Your smartphone has a powerful camera. You can take great interior shots whenever and wherever you want, straight from your phone! Here are six tips to do just that.

1. Shoot straight

When it comes to composing interior pictures, it is often a good idea simply to shoot right down the centre. Using your room’s architectural framework as a guide, point your camera so that it aligns perfectly with one of your walls. This way you can use the horizontal and vertical elements of the room as a sort of framework. Here are some pictures that I took to illustrate this idea:

This technique gives more natural, more harmonious results, and by contrast, if you try to create interest by using diagonal or off-line angles, later cropping can be a real problem.

Experience shows it is usually best to have your camera pointed forward towards a flat surface. There may be times when this doesn't work, but if you are unsure, it’s always better to go for the simple solution. Or, if you really want a crazy angle – shoot the 'straight' version as well.

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2. Remove clutter, make the bed & add fashionable items

Your objective is probably not to take a picture of a pile of clutter – so clear up that room first ! Make sure the things you want to see are the focal point, not unsightly clutter.

If you are photographing a bedroom, make sure there are fresh and clean sheets on the bed. Nothing is more unappealing than an untidy bed.

If needed, bring in some fashionable accessories to make the room look better. A vase, designer books, a glossy magazine can do wonders.

clutter1 clutter2

3. Use natural light & shoot early or late

When you look at a scene, your eye and your brain interpret it and adjust to the light. They recognise all the different light sources. But a camera doesn't. So as with so many things in life, keep it natural. Use natural light for your shots, whenever you can.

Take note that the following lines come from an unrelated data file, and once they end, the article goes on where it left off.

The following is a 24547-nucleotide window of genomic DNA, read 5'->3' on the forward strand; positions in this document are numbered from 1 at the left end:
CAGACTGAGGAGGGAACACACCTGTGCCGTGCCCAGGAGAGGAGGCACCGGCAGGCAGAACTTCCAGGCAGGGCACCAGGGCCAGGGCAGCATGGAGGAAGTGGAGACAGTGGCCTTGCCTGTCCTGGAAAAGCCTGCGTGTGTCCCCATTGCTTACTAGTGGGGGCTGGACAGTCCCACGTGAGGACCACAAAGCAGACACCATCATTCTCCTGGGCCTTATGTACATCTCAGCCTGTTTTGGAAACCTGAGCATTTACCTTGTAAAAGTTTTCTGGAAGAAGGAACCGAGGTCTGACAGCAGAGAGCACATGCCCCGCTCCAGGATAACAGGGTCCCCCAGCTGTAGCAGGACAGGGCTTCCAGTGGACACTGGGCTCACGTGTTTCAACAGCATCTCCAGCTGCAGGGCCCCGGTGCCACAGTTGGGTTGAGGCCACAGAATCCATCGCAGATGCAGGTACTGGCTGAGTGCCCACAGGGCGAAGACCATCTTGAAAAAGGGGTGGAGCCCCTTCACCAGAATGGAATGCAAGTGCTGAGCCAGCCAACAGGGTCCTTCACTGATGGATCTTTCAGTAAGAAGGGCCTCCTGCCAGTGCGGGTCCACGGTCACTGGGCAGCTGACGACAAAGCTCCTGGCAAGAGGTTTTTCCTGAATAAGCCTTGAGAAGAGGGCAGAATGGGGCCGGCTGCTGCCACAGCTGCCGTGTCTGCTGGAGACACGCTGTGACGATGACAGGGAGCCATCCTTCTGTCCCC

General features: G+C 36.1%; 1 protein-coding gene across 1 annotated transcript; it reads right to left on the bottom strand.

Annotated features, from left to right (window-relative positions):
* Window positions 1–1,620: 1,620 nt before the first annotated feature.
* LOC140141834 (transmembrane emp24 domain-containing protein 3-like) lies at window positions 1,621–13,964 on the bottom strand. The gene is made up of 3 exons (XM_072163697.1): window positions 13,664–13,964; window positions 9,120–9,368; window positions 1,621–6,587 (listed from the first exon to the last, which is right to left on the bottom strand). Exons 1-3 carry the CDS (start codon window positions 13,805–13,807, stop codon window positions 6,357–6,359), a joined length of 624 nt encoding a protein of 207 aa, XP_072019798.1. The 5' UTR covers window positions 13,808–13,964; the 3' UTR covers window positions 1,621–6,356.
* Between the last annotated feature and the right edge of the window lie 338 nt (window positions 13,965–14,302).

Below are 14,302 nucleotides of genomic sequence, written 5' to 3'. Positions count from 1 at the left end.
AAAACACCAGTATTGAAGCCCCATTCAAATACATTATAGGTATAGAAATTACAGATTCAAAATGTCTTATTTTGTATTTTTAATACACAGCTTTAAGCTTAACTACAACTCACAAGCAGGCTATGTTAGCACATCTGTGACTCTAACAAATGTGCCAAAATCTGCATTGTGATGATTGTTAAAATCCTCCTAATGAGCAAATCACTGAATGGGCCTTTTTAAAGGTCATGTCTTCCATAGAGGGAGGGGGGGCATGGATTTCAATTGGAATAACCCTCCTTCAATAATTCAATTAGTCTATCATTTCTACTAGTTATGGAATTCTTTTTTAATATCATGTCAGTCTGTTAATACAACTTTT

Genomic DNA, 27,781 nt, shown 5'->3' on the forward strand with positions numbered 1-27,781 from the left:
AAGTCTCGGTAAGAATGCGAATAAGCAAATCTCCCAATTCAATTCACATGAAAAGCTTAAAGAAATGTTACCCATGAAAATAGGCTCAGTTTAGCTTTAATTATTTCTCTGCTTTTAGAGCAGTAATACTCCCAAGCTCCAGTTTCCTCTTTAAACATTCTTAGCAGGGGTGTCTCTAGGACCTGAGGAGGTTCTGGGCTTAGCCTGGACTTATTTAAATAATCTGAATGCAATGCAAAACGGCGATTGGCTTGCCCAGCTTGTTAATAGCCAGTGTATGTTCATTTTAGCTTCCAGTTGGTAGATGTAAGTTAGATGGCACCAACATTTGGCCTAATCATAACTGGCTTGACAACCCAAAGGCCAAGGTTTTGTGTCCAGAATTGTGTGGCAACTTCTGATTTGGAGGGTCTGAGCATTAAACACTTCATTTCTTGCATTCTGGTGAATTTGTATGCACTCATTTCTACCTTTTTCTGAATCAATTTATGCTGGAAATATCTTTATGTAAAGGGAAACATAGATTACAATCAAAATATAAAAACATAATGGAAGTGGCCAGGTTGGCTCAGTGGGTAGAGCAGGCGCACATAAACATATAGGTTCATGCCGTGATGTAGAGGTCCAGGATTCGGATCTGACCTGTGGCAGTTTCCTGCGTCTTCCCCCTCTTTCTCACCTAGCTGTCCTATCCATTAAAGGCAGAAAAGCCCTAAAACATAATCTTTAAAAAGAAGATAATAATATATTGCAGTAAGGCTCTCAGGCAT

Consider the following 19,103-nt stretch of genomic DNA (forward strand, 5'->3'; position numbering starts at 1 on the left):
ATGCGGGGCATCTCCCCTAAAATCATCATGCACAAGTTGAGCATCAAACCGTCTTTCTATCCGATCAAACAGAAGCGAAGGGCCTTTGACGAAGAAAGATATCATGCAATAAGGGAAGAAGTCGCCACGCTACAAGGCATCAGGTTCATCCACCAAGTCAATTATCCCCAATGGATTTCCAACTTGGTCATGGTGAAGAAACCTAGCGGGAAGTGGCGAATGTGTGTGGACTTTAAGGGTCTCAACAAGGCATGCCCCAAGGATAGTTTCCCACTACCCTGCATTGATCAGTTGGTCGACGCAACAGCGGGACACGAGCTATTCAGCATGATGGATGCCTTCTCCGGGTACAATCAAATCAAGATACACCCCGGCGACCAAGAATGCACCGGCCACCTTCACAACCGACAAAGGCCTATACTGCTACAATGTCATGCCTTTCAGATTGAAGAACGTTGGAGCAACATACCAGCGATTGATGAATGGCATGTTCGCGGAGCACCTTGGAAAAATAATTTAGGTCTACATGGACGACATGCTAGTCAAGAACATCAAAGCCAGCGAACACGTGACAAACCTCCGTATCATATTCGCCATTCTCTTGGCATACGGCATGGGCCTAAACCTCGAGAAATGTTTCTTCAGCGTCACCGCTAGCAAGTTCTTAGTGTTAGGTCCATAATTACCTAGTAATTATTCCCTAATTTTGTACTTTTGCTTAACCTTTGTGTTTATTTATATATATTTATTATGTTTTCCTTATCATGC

And this is especially true for interior photography, it is best to use natural light alone. Nothing else will give a natural effect!

And just to be perfectly clear, and even if it may seem a little odd to an enthusiastic amateur – turn all of the other lights in the room off! If the natural light doesn't seem strong enough, use a tripod. This totally removes movement and enables the camera to have a longer shutter opening, and pick up all of the available light, without any blurring. This is infinitely better than using the built-in flash!

Once you begin taking interior pictures with natural light and nothing else, you will understand why this advice is so precious. Colours will appear fresh and clean, shadows will come from the logical angles, and you will rarely need to adjust the white balance later. In short, everything will be so much more natural!

However, it is best to avoid excesses of light – even natural light – so try not to shoot at times of the day when too much sunlight is shining directly into the room. Clouds, on the other hand, create a natural 'soft box, diffusing the light and making for a more even composition.

If you are looking for a more dramatic light effect, try shooting early morning or late afternoon when de sun is lower.

4. Move things around

One of the biggest obstacles learned to deal with when shooting inside is, of course, lack of space and lack of manoeuvrability. In smaller apartments or rooms like kitchens and bathrooms, there is often, quite simply, nowhere to go! You are there with your smartphone, not a professional photographer's bag of tricks, so the only things you can change are the objects themselves.

So move stuff around, take away the things you don't want – create the maximum of space in this confined area. And, if the apartment is suitable, go outside the door and shoot from there.

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5. Close-ups

Close-ups add a feeling of homeliness, of detail. And they can be of almost anything. If there's a nicely patterned parquet, take a close-up of it. An old-fashioned fire-place, a brass door handle...

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6. Pimp your pictures

You can always modify any picture to make it look better. SweepBright has a whole array of tweaks and filters for adding that extra hint of vibrant colour. So use them. They're easy to understand and you don't need to be a pro...

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